The 2011 Super Bowl was between the Green Bay Packers and the Pittsburgh Steelers—two squads whose monikers speak to their roots as factory teams in the industrial heartland. As these teams prepared to face off in the almighty spectacle that is the Super Bowl, the game’s pre-game show involved a salute to Ronald Reagan on his hundredth birthday. Considering how Reagan gutted the aforementioned industrial heartland, a more appropriate pre-game show would have been an intimate meeting at the fifty-yard line between a Reagan-disguised tackling dummy and fearsome Steeler James Harrison. (The Black Eyed Peas at halftime, however, made me long for another Reagan tribute.) It was also, by the way, Bob Marley’s birthday, and I’m going to guess that far more Super Bowl parties in this country reflected Marley’s legacy than Reagan’s.
But it wasn’t just the film tribute that reminded viewers of the Reagan 1980s. The sheer tonnage of militaristic bombast with patriotic trimmings was like Top Gun on steroids and may have seemed over the top to the Gipper himself. Viewers were treated to a reading of the Declaration of Independence, coupled with Marines marching on the field, coupled with that twit from Glee singing “America the Beautiful,” coupled with more shots of the troops, coupled with a damaged Christina Aguilera stumbling through the National Anthem. By the time it was done, I was ready to get an American Flag tattoo and send my taxes to Hosni Mubarak like a Fox-Approved Good American. But fortunately for my sanity, I was watching the game with the DC Chapter of Iraq Veterans Against War at their annual Demilitarized Super Bowl Party. The vets, who booed every time Fox tried to use the troops to build its brand, made it clear that real war in Iraq and Afghanistan doesn’t have a damn thing to do with what the broadcast was selling. As Geoff Millard of Iraq Vets Against the War said to me, “We love sports but hate the way it’s used and hate the way the soldiers are used to sell war.”
And yet somewhere amidst the noise, the smoke, the Reagans and the Black Eyed Peas, a football game actually broke out, and it was a dandy. In every previous Super Bowl, no team had ever come back from more than a ten-point deficit, and before you could blink, the Steelers were down 18, 21-3. This was thanks to two costly interceptions by Pittsburgh quarterback and twice-accused rapist Ben Roethlisberger. An electric interception return for a touchdown by Green Bay safety Nick Collins reminded a lot of us why we love this game in the first place. But Pittsburgh is a team with two dozen players who were part of their Super Bowl championship team two years ago and they refused to quit. The game wound down with Green Bay leading 31-25 and Pittsburgh having the ball with just two minutes to play. Green Bay’s defense held and a fantastic game ended as the Pack came away with the win. Packer quarterback Aaron Rodgers was absolutely brilliant completing 24-of-39 passes for 304 yards, three touchdowns, no interceptions and winning the MVP.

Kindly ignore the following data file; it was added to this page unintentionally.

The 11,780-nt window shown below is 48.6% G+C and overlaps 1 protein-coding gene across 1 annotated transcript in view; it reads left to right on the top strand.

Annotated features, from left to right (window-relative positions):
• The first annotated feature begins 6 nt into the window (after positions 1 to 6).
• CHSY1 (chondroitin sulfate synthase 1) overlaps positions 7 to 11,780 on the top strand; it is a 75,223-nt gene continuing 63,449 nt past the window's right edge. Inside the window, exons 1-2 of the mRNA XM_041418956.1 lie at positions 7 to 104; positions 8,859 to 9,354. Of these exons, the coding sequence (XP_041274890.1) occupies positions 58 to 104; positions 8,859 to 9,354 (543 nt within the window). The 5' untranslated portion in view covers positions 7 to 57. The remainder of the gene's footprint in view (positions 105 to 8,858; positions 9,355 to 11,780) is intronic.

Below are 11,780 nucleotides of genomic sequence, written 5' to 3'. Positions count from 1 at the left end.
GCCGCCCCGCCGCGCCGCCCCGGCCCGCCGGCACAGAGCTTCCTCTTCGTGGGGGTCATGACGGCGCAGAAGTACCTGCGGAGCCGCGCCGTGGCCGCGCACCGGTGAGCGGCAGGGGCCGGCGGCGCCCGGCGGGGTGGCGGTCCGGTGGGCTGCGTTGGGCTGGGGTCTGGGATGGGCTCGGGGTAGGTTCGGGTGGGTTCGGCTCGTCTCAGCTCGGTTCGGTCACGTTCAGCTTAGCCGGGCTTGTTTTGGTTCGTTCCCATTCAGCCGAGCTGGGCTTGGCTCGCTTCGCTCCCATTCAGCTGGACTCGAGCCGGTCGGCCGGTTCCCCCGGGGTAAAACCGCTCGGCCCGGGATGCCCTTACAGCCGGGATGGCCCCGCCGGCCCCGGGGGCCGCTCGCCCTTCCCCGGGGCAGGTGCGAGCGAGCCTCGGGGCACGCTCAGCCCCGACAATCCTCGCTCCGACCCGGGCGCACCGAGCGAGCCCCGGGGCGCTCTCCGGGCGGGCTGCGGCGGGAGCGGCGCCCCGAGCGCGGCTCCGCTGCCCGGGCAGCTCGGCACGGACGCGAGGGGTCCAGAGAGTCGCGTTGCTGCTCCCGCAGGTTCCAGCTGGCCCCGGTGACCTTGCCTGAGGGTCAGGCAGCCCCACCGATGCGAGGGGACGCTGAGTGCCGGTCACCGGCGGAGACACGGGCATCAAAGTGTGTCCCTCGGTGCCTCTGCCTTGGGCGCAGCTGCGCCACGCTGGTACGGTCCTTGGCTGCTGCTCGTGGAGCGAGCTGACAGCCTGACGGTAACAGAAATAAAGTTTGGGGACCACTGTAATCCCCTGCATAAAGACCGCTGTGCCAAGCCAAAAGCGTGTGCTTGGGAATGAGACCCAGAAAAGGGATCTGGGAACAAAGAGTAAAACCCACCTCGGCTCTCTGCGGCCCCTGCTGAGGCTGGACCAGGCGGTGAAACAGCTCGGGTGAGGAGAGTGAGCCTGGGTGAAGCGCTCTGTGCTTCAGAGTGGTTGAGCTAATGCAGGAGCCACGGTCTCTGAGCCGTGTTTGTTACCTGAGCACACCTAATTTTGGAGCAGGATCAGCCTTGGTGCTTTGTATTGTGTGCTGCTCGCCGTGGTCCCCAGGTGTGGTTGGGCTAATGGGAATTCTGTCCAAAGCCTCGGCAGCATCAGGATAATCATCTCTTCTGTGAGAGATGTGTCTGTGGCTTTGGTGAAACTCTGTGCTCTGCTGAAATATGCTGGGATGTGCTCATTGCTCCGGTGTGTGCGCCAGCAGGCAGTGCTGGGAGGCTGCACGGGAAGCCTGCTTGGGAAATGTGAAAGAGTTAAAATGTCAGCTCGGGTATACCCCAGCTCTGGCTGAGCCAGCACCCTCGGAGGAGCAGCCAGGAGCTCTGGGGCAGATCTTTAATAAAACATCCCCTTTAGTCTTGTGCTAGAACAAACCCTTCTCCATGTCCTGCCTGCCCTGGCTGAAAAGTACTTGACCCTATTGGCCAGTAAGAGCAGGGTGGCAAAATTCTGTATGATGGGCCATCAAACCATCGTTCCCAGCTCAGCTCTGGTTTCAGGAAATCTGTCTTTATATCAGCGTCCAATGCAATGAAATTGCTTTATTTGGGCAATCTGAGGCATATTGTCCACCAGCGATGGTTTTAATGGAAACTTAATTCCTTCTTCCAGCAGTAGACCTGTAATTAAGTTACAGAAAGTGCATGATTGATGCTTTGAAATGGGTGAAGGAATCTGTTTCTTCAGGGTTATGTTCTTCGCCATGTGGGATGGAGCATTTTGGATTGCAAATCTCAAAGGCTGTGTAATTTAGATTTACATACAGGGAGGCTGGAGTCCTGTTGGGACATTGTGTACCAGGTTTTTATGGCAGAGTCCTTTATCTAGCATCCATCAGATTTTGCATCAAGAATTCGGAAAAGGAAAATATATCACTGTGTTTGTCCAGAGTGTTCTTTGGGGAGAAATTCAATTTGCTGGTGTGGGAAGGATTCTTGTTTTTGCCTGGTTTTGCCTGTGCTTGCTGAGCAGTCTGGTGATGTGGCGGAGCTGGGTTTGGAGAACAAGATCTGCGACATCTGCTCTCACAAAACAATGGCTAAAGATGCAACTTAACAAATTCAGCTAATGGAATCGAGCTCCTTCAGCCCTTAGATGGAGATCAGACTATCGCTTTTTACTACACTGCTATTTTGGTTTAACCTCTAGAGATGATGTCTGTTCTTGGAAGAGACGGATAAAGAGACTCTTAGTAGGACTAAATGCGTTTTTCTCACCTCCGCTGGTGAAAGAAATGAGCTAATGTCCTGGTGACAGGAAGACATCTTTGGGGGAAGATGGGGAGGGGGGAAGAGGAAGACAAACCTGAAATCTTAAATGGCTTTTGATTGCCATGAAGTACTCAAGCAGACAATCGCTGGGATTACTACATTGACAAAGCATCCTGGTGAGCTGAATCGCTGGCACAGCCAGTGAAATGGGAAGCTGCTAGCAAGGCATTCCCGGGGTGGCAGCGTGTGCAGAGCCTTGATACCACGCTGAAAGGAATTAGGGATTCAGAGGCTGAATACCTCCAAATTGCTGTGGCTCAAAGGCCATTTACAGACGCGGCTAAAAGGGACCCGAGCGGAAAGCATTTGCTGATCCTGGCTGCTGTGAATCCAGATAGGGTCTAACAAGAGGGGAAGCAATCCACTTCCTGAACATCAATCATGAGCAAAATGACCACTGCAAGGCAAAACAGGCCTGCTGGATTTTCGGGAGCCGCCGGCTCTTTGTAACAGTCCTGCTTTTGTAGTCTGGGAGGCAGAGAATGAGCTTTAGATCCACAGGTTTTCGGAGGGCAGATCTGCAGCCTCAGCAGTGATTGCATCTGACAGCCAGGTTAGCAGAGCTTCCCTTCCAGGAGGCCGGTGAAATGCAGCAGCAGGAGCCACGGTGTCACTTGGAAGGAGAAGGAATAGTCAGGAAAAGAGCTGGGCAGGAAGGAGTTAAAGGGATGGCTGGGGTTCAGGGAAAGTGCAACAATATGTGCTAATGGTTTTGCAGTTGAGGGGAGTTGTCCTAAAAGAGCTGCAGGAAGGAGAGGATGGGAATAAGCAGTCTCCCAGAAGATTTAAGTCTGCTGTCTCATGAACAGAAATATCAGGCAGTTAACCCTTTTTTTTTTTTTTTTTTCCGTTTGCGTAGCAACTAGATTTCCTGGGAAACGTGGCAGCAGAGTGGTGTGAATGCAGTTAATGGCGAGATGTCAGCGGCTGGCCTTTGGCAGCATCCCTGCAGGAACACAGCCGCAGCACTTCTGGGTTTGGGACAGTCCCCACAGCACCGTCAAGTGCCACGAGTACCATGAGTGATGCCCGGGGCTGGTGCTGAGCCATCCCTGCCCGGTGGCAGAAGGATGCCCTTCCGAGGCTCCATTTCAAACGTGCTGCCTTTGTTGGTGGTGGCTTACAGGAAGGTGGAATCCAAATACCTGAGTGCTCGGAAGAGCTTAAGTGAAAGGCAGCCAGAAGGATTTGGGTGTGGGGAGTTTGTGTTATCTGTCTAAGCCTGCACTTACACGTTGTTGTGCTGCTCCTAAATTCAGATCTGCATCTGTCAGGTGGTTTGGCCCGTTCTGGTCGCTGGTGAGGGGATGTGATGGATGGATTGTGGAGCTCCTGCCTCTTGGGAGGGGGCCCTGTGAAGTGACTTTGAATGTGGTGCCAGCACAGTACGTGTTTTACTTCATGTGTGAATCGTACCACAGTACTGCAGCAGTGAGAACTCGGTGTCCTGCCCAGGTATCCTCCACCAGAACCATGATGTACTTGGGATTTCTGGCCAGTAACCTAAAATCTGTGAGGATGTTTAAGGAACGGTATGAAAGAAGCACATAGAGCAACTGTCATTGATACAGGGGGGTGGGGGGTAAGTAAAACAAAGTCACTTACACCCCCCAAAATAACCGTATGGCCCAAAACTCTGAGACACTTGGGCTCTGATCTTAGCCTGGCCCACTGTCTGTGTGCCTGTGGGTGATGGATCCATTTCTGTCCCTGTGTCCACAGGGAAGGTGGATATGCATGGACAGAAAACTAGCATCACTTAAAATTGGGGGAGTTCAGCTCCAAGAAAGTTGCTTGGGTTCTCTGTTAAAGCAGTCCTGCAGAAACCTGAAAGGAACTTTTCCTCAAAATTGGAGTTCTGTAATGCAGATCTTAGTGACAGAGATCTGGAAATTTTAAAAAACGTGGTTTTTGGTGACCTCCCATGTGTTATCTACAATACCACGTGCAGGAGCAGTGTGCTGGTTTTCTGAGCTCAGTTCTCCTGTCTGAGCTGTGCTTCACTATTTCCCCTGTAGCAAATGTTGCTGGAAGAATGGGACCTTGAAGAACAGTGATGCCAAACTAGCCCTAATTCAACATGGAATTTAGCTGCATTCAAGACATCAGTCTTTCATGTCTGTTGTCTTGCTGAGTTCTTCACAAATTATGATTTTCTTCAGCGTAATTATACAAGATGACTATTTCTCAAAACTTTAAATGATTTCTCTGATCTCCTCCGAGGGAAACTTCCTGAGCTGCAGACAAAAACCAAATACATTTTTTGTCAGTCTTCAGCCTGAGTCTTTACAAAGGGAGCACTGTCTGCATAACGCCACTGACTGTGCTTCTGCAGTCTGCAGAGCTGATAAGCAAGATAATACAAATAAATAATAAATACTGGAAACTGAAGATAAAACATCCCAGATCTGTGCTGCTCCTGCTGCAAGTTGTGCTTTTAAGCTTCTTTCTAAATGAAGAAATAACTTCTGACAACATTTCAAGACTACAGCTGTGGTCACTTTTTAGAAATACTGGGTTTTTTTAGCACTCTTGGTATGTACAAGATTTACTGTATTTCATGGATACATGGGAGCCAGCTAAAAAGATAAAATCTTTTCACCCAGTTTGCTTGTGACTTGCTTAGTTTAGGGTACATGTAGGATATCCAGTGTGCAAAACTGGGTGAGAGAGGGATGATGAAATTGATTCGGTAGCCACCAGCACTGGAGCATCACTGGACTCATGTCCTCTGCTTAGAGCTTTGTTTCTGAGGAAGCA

Yet for all the celebration of the Packers and their history, there was one brazen decision made by the show’s producers and announcers Joe Buck and Troy Aikman that was an insult to everything the team stands for. Often, the Super Bowl includes numerous shots of the two teams’ owners fretting in their luxury boxes like neurotic Julius Caesars. But the Packers are a team without an owner. They’re a community-run nonprofit owned by 112,000 fans. Rather than celebrate that fact, Fox didn’t mention the Pack’s unique ownership structure once. They also then didn’t include shots of the Rooney family, the most celebrated ownership family in the NFL.
After the game, during the traditional passing of the Lombardi Trophy to the winning team’s owner, the award was handed to the Packers’ “CEO and Chief Executive Officer” Mark Murphy, who barely looks old enough to shave. NFL Commissioner Roger Goodell, as he threatens to lock the players out, clearly wants to hide the truth that the Packers have no single billionaire owner. They want it hidden because the team from Green Bay stand as a living breathing example that if you take the profit motive out of sports, you can get more than a team to be proud of: you get a Super Bowl Champion. It aint Tahrir Square, but it’s something, in our over-corporatized, hyper-commercialized sports world, to cheer. That is reason enough to celebrate the fact that the Lombardi Trophy has finally come home to Titletown.